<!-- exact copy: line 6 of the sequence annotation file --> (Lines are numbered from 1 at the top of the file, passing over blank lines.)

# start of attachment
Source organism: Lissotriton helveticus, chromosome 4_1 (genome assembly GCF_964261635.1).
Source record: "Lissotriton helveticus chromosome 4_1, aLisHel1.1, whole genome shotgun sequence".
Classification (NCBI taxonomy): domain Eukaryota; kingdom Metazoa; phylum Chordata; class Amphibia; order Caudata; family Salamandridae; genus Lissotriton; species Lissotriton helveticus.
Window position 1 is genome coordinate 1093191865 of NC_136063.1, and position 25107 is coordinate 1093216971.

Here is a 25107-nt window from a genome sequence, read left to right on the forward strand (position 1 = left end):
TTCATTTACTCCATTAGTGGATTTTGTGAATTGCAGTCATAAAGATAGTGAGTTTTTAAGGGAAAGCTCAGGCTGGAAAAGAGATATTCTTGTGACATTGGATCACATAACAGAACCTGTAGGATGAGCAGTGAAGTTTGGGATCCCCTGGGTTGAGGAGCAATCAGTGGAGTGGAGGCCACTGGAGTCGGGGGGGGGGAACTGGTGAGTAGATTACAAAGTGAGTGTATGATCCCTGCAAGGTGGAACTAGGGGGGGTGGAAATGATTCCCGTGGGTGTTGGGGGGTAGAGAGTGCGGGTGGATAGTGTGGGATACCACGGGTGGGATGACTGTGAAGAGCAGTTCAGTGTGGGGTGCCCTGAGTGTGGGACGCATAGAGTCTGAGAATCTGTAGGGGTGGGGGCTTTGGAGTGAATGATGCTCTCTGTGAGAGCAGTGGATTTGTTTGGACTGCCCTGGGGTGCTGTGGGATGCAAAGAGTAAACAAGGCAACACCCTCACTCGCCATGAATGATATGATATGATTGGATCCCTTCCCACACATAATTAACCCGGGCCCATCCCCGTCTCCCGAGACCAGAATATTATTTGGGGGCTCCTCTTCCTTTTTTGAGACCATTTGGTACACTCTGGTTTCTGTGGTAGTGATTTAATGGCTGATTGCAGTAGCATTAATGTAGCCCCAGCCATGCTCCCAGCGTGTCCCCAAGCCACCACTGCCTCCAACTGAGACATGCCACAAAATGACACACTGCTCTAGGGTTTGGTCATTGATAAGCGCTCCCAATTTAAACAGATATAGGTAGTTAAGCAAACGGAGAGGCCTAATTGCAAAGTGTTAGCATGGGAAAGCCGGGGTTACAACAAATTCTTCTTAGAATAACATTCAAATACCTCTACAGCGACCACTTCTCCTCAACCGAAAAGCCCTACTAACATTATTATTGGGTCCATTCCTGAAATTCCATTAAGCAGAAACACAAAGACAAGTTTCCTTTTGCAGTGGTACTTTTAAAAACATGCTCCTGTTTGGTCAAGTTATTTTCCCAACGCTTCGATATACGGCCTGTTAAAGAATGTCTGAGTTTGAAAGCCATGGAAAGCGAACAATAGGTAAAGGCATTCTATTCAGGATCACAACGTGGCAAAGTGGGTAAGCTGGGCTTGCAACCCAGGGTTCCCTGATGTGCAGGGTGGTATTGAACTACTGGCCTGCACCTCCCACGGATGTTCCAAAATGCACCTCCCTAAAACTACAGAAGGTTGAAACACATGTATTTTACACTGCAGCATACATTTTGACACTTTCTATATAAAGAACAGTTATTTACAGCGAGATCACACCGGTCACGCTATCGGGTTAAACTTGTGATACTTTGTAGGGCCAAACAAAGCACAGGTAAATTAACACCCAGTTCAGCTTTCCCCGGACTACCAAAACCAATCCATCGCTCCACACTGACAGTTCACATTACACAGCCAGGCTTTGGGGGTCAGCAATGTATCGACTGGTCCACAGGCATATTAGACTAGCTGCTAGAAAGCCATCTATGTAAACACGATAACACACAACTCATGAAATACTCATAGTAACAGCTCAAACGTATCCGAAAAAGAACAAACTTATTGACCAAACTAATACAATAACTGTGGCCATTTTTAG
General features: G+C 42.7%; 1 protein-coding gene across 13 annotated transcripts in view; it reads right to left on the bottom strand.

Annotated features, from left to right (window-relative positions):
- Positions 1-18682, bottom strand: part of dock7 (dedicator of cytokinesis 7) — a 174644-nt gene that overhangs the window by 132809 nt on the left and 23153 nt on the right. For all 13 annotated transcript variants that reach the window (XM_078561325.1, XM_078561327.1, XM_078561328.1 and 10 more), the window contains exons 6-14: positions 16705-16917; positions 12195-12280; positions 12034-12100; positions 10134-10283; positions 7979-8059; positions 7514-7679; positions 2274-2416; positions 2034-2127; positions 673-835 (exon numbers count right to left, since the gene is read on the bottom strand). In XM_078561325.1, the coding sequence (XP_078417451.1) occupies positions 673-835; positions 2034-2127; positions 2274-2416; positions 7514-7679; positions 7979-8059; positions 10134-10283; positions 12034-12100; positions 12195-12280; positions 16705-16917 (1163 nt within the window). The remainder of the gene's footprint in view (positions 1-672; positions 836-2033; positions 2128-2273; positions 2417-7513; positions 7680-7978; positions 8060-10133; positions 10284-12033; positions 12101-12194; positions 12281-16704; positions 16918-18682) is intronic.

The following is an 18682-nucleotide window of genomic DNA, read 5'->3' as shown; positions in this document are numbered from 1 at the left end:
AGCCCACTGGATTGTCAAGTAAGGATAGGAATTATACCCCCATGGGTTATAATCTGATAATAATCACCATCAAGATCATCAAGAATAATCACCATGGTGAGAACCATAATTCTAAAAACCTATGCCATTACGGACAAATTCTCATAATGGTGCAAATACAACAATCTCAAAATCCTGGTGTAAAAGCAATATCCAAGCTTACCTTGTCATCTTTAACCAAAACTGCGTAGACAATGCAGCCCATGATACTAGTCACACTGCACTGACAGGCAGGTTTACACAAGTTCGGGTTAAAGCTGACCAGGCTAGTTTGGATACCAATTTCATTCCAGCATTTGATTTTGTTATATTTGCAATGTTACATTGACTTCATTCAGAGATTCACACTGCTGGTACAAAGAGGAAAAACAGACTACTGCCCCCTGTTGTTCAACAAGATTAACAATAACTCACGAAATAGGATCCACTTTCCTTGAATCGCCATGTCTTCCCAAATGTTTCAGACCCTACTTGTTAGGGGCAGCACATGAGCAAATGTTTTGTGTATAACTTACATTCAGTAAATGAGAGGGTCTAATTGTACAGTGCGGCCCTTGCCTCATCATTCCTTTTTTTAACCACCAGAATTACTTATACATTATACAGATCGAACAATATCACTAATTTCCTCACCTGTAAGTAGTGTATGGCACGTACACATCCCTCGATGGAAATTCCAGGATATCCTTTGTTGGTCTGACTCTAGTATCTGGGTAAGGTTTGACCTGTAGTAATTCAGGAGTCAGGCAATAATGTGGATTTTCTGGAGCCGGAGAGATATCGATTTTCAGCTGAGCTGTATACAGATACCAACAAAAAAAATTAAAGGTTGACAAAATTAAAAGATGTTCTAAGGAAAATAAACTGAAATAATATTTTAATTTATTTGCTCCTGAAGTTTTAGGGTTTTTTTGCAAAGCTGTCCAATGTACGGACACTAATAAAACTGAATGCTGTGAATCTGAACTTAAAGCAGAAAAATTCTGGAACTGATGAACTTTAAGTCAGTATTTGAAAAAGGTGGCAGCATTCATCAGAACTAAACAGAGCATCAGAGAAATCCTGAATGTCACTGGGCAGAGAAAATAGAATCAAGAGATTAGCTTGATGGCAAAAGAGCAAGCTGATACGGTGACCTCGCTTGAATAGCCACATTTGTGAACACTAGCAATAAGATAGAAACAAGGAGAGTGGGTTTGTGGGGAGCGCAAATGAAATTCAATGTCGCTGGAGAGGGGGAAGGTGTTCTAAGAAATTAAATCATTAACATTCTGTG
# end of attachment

TTCATTTACTCCATTAGTGGATTTTGTGAATTGCAGTCATAAAGATAGTGAGTTTTTAAGGGAAAGCTCAGGCTGGAAAAGAGATATTCTTGTGACATTGGATCACATAACAGAACCTGTAGGATGAGCAGTGAAGTTTGGGATCCCCTGGGTTGAGGAGCAATCAGTGGAGTGGAGGCCACTGGAGTCGGGGGGGGGGAACTGGTGAGTAGATTACAAAGTGAGTGTATGATCCCTGCAAGGTGGAACTAGGGGGGGTGGAAATGATTCCCGTGGGTGTTGGGGGGTAGAGAGTGCGGGTGGATAGTGTGGGATACCACGGGTGGGATGACTGTGAAGAGCAGTTCAGTGTGGGGTGCCCTGAGTGTGGGACGCATAGAGTCTGAGAATCTGTAGGGGTGGGGGCTTTGGAGTGAATGATGCTCTCTGTGAGAGCAGTGGATTTGTTTGGACTGCCCTGGGGTGCTGTGGGATGCAAAGAGTAAACAAGGCAACACCCTCACTCGCCATGAATGATATGATATGATTGGATCCCTTCCCACACATAATTAACCCGGGCCCATCCCCGTCTCCCGAGACCAGAATATTATTTGGGGGCTCCTCTTCCTTTTTTGAGACCATTTGGTACACTCTGGTTTCTGTGGTAGTGATTTAATGGCTGATTGCAGTAGCATTAATGTAGCCCCAGCCATGCTCCCAGCGTGTCCCCAAGCCACCACTGCCTCCAACTGAGACATGCCACAAAATGACACACTGCTCTAGGGTTTGGTCATTGATAAGCGCTCCCAATTTAAACAGATATAGGTAGTTAAGCAAACGGAGAGGCCTAATTGCAAAGTGTTAGCATGGGAAAGCCGGGGTTACAACAAATTCTTCTTAGAATAACATTCAAATACCTCTACAGCGACCACTTCTCCTCAACCGAAAAGCCCTACTAACATTATTATTGGGTCCATTCCTGAAATTCCATTAAGCAGAAACACAAAGACAAGTTTCCTTTTGCAGTGGTACTTTTAAAAACATGCTCCTGTTTGGTCAAGTTATTTTCCCAACGCTTCGATATACGGCCTGTTAAAGAATGTCTGAGTTTGAAAGCCATGGAAAGCGAACAATAGGTAAAGGCATTCTATTCAGGATCACAACGTGGCAAAGTGGGTAAGCTGGGCTTGCAACCCAGGGTTCCCTGATGTGCAGGGTGGTATTGAACTACTGGCCTGCACCTCCCACGGATGTTCCAAAATGCACCTCCCTAAAACTACAGAAGGTTGAAACACATGTATTTTACACTGCAGCATACATTTTGACACTTTCTATATAAAGAACAGTTATTTACAGCGAGATCACACCGGTCACGCTATCGGGTTAAACTTGTGATACTTTGTAGGGCCAAACAAAGCACAGGTAAATTAACACCCAGTTCAGCTTTCCCCGGACTACCAAAACCAATCCATCGCTCCACACTGACAGTTCACATTACACAGCCAGGCTTTGGGGGTCAGCAATGTATCGACTGGTCCACAGGCATATTAGACTAGCTGCTAGAAAGCCATCTATGTAAACACGATAACACACAACTCATGAAATACTCATAGTAACAGCTCAAACGTATCCGAAAAAGAACAAACTTATTGACCAAACTAATACAATAACTGTGGCCATTTTTAG